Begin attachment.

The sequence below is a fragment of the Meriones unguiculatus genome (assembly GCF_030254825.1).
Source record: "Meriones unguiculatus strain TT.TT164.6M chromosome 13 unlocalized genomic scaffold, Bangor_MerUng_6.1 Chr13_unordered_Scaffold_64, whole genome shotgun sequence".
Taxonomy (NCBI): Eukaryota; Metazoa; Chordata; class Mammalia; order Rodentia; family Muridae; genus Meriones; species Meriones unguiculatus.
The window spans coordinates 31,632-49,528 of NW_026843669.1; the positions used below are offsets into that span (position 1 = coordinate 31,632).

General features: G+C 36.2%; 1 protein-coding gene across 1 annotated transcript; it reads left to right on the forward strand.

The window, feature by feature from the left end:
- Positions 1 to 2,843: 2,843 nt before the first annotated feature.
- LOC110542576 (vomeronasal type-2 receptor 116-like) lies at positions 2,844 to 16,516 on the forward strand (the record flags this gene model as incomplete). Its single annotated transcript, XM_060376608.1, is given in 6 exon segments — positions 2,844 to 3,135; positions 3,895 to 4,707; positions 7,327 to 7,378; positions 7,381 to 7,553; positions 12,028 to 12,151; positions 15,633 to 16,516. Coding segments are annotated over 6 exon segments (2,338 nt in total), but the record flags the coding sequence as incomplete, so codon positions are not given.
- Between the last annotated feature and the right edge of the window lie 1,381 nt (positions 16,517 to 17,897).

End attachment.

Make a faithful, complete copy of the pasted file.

The sequence below is a fragment of the Meriones unguiculatus genome (assembly GCF_030254825.1).
Source record: "Meriones unguiculatus strain TT.TT164.6M chromosome 13 unlocalized genomic scaffold, Bangor_MerUng_6.1 Chr13_unordered_Scaffold_64, whole genome shotgun sequence".
Taxonomy (NCBI): Eukaryota; Metazoa; Chordata; class Mammalia; order Rodentia; family Muridae; genus Meriones; species Meriones unguiculatus.
The window spans coordinates 31,632-49,528 of NW_026843669.1; the positions used below are offsets into that span (position 1 = coordinate 31,632).

General features: G+C 36.2%; 1 protein-coding gene across 1 annotated transcript; it reads left to right on the forward strand.

The window, feature by feature from the left end:
- Positions 1 to 2,843: 2,843 nt before the first annotated feature.
- LOC110542576 (vomeronasal type-2 receptor 116-like) lies at positions 2,844 to 16,516 on the forward strand (the record flags this gene model as incomplete). Its single annotated transcript, XM_060376608.1, is given in 6 exon segments — positions 2,844 to 3,135; positions 3,895 to 4,707; positions 7,327 to 7,378; positions 7,381 to 7,553; positions 12,028 to 12,151; positions 15,633 to 16,516. Coding segments are annotated over 6 exon segments (2,338 nt in total), but the record flags the coding sequence as incomplete, so codon positions are not given.
- Between the last annotated feature and the right edge of the window lie 1,381 nt (positions 16,517 to 17,897).